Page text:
HENNA: FOR BEAUTY AND HEALING

Adapted from: The Most Commonly Documented Prophetic Remedies, by Dr. Hossam Arafa

Henna (scientifically known as lawsonia inermis) has been well known for a long time in the Muslim world. It is extensively grown in India and Sudan, and is used mainly for cosmetic purposes.

henna.jpg

The plant is sometimes called the “Magic Plant” because it has a great healing effect, contains many healing substances like tannin and other glue-like substances, and it has an anti-microbial and anti-viral effect. It is natural, inexpensive, and has no known side effects when taken orally. Indications for its use are as follows:
Burns: It is very effective when applied to a first or second-degree burn:
1. It reduces pain.
2. Reduces fluid loss from the burn site, which is important if the area is large.
3. It has an anti-microbial effect, and so reduces the risk of infection.
4. It sticks on the wound site until healing is complete.
5. It is easy to apply either in paste or powder form.
6. It is inexpensive and easily available.
Henna promotes wound healing, especially chronic wounds and ulcers.
The modus operandi of the effect is not known, but it may be because of its nourishing effect on the wound and its anti-microbial properties.

Anti-Hemorrhage Effect: Henna has proven to be efficient in the management of nose bleeding (epistaxis), providing a long-lasting cure. One dose is generally sufficient. It is more successful than cauterization, which normally has to be repeated and cannot guarantee that there will not be a recurrence of bleeding.

The only side effect of henna here is that it can cause slight sneezing.

Henna can be used at other sites like a bleeding duodenal ulcer or esophageal varicose veins, with no known side effects. Its anti-bleeding effect may be due to its coagulation or local burning properties.

Anti-Viral Effect: Henna has an anti-viral effect. This is evident in its treatment of warts (particularly those that are resistant to liquid nitrogen treatment), Herpes Simplex (applied as a powder, it dries the vesicles at the site, prevents ulceration and crust formation, and prevents secondary infection).

The Prophet never suffered from a wound or a thorn without putting Henna on it – Hadith, narrated by Umm Salamah (RadiAllahu anha)
[at-Tirmidhi, al-Bayhaqi]

There are very few trails on this subject. Here are few examples.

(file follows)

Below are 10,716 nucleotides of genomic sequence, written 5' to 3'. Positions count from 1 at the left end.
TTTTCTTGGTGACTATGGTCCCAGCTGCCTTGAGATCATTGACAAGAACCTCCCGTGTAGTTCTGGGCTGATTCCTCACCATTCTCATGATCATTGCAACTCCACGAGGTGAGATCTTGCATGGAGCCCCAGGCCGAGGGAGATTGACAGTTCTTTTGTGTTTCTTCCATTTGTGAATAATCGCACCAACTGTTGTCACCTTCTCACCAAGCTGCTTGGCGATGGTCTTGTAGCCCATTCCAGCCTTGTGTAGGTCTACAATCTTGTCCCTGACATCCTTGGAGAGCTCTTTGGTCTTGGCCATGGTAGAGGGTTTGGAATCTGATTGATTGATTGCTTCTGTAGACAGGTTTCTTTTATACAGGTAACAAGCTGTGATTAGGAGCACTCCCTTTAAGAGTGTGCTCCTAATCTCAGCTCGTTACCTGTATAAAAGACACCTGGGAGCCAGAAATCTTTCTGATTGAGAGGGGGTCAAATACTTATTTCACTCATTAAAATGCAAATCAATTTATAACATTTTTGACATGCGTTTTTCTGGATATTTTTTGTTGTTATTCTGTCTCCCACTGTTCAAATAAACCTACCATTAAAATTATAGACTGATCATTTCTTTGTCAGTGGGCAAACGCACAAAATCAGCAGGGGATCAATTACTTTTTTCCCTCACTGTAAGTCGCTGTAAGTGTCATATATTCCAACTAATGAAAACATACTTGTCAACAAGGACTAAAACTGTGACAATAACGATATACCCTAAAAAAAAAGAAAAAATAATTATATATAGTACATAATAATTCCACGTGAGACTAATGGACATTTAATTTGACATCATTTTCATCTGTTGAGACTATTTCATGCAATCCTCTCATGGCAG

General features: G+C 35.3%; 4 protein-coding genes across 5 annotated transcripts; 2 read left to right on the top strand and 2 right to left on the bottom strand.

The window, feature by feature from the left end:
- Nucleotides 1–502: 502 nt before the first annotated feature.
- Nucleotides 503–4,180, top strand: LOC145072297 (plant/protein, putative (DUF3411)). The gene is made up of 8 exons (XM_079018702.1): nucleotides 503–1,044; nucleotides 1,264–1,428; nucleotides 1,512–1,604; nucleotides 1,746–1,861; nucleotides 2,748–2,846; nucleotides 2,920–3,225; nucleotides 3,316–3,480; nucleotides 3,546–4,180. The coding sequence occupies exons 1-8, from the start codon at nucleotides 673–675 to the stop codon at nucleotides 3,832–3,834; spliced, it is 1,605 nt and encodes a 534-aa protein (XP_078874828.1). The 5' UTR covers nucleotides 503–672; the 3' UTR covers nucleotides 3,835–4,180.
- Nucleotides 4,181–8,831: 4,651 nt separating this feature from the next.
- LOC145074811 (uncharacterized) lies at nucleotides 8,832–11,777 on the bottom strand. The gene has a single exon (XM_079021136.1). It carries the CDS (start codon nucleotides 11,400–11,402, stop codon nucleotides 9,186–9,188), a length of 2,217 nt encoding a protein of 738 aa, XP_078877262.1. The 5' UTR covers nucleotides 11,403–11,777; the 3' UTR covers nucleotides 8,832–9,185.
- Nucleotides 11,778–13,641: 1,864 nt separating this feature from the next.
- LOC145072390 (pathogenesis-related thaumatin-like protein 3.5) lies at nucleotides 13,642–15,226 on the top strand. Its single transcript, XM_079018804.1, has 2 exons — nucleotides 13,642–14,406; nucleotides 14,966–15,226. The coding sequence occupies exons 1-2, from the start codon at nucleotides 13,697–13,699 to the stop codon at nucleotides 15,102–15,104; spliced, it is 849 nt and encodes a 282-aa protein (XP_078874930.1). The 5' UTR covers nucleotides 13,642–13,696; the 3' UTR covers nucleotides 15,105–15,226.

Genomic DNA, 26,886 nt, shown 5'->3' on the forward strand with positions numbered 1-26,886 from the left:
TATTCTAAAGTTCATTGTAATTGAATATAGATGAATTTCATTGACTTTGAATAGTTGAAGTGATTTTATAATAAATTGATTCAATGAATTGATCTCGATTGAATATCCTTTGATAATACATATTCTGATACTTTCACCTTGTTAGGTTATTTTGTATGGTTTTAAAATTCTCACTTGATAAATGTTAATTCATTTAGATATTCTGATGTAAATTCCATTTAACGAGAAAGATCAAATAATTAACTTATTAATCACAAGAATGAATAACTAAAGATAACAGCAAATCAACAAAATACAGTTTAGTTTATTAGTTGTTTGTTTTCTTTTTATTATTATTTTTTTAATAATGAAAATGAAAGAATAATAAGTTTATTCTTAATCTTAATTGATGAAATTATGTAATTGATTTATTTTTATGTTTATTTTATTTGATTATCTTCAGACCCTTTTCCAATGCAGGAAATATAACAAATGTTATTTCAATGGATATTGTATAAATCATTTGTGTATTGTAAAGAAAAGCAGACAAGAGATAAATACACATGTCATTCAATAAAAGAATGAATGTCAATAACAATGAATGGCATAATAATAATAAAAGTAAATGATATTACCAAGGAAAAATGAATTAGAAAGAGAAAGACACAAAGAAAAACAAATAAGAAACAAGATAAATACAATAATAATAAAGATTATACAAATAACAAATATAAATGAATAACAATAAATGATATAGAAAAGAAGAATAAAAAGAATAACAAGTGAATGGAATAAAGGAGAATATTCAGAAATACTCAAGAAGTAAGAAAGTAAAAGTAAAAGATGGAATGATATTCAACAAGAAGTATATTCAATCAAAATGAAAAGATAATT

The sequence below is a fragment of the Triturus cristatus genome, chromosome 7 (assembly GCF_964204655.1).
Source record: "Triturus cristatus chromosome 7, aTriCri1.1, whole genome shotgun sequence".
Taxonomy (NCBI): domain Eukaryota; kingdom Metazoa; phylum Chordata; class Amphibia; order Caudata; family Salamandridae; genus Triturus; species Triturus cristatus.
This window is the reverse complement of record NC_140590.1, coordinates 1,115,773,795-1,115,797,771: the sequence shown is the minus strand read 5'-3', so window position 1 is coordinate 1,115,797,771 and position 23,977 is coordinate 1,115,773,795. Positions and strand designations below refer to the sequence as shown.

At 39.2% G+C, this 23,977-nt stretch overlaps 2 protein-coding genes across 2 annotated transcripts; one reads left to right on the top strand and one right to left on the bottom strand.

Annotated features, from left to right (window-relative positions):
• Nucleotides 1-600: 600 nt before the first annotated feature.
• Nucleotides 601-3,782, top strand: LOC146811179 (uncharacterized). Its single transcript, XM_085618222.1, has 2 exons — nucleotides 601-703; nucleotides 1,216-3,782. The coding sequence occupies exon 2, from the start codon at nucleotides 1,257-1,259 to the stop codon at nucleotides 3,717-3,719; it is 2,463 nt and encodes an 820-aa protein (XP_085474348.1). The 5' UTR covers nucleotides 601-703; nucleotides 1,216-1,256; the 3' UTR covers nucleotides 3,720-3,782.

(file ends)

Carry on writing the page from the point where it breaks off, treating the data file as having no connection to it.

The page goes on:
Wound healing properties of Henna leaves.
Sakarkar, D. M., Sakarkar, U. M., Shrikhande, et al Natural Product, Radiance, 2004 (Vol. 3) (No. 6) 406-412

The evidence based wound-healing activity of Lawsonia inermis Linn.
Nayak BS, Isitor G, Davis EM, Pillai GK. Phytother Res. 2007
Sep; 21(9): 827-31.

3 thoughts on “HENNA: FOR BEAUTY AND HEALING

  1. Walaikum Asalaam,
    As you can see this is not my article, the author and the references are listed. Please contact them or refer to them which will probably fulfill the requirements.
    Many duas for the success of your book, do send a copy so that I can read and review if you like.
    JazaikumAllah hu Khairan!

    Like

    • Muhtaram Brother in Islam,

      Subject: Request for written permission for reproducing quotes from copyrighted material

      Assalamu alaikum wa rahmatullahe wa barakatuhu.

      I am pleased to inform you that I have written a manuscript titled “Medicine and Pharmacy in the Qur’an and the Sunnah. The manuscript is now ready for publication. In the manuscript I have examined the Prophetic traditions on healing in the light of modern knowledge. The manuscript contains nearly 1000 pages and 30 chapters. The manuscript is aimed at filling up the gap of original work on Medicine and Pharmacy in the light of the Holy Scriptures. I have taken quotes from the various places of your article, Prophetic Medicine: An Old Prescription for a New Era, Most commonly documented Prophetic remedies. I have referred you in the main text as well as in the bibliography.

      Please note that I have already received permission from Ta Ha Publishers UK for quoting As-Suyuti’s version of Prophetic medicine, Darussalam Publishers, Riyadh from Darussalam’s version of Ibn al-Qayyim’s book on Medicine of the Prophet (SAWS) and from some other publishers. The total number of words quoted from each of these books or article is less than 1 to 5 percent. Usually permission is given for reproducing quotes up to 10 per cent. I am now looking for written permission to reproduce various parts of the article mentioned above in my manuscript.

      I shall therefore, be most grateful if kindly give me permission for quoting or reproducing the quotes from the copyrighted material written by you.

      Your brother in Islam,

      Like

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